3It’s a competitive world out there, but for welding, metal fabrication and machining shops, it’s more than just a competitive space – it’s crowded. That’s why the more successful shops, like
Decimet Sales Inc. (DSI), look for ways to differentiate themselves from the competition while maintaining quality and staying competitively priced. One way that DSI differentiates is by using the 5S method for workplace organization.
Does keeping an organized workplace really create a competitive advantage? DSI believes it does and here are the reasons why.
First, the 5S method for workplace organization is a systematic approach to higher productivity. Top productivity means producing more in less time and that translates into satisfied customers. If DSI customers can get their welding and fabrication projects in on time and within budget, a relationship of trust is built. That’s a much-needed differentiator in a crowded industry.
Secondly, the 5S method leads to lower costs. When costs are reduced while maintaining product quality, savings can be passed on to the customer and that helps build a relationship of trust.
Additionally, the 5S method can help DSI move toward higher quality, increased safety and improved employee satisfaction. When employees feel safe and satisfied, turnover is reduced and welding and fabrication production increases. Management can focus on more important tasks rather than spending hours finding new welders, interviewing applicants and training new employees.
DSI history with 5S
The benefits of the 5S method are numerous and help differentiate DSI as a great choice for welding, metal fabrication and CNC machining services. But this has not always been the case.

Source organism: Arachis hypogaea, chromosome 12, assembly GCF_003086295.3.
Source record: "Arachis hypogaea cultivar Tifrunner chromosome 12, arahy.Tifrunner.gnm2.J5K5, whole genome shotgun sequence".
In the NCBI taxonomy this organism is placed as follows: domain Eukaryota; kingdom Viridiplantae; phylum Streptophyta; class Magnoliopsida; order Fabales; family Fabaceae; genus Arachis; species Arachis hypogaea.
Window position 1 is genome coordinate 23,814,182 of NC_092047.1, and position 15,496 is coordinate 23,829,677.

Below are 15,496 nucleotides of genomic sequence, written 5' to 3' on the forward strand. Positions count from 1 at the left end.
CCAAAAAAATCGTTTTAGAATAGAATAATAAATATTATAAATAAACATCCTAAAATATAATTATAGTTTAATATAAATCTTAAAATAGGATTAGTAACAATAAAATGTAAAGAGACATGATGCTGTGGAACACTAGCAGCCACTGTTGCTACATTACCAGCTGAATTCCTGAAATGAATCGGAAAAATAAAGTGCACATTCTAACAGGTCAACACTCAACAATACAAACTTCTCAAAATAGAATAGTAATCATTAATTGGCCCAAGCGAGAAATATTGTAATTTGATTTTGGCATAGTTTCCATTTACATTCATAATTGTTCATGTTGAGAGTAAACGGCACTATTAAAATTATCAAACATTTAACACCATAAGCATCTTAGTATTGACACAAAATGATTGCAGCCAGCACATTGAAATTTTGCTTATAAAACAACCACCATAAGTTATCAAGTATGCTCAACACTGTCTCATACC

Years ago, there had been a robust 5S program at DSI, but it began to backslide as the champions of the program left the company. Because employees were no longer being trained in the 5S method, they slowly slipped back into bad habits: work area clutter accumulated, safety hazards appeared, maintenance issues rose to unmanageable levels and efficiency dipped to its lowest level.
With camera in hand, a management team took a Genba walk around the production floor. (Genba is a Japanese term that means “the actual place.”) During this one walk, 174 issues were documented as problematic but easily fixable.
Max Foster, the DSI controller who had been trained in lean manufacturing and the 5S method, led the way in implementing a new training program. “One of the primary reasons we implemented 5S at DSI was to decrease waste,” he says. “Employees spend far too much time searching for things when there is disorganization.”
So, what is the 5S method and how can it be instrumental in improving a company’s competitive advantage?
The 5S method explained
The 5S method was first industrialized by the Toyota Motor Co. in the 1970s. It can be identified as one of the techniques used to enable just-in-time or lean manufacturing, which reduces
time in the manufacturing process or the response times between supplier and customer. The philosophy behind the method aims to eliminate all distractions, messes, clutter and waste in the production process so that the value to products and services can be improved and increased.
If implemented correctly with proper training, the five main elements to the 5S method can transform a welding and fabrication shop into a safer and more productive facility. The elements are very practical and fairly easy to implement.
Sort: With this first element, a value is placed on all items that take up space in the work area. Any welding tool, material, machinery, equipment or other item not needed for the current production in the applicable area is eliminated. This creates a work space free of clutter and provides the groundwork for all other elements.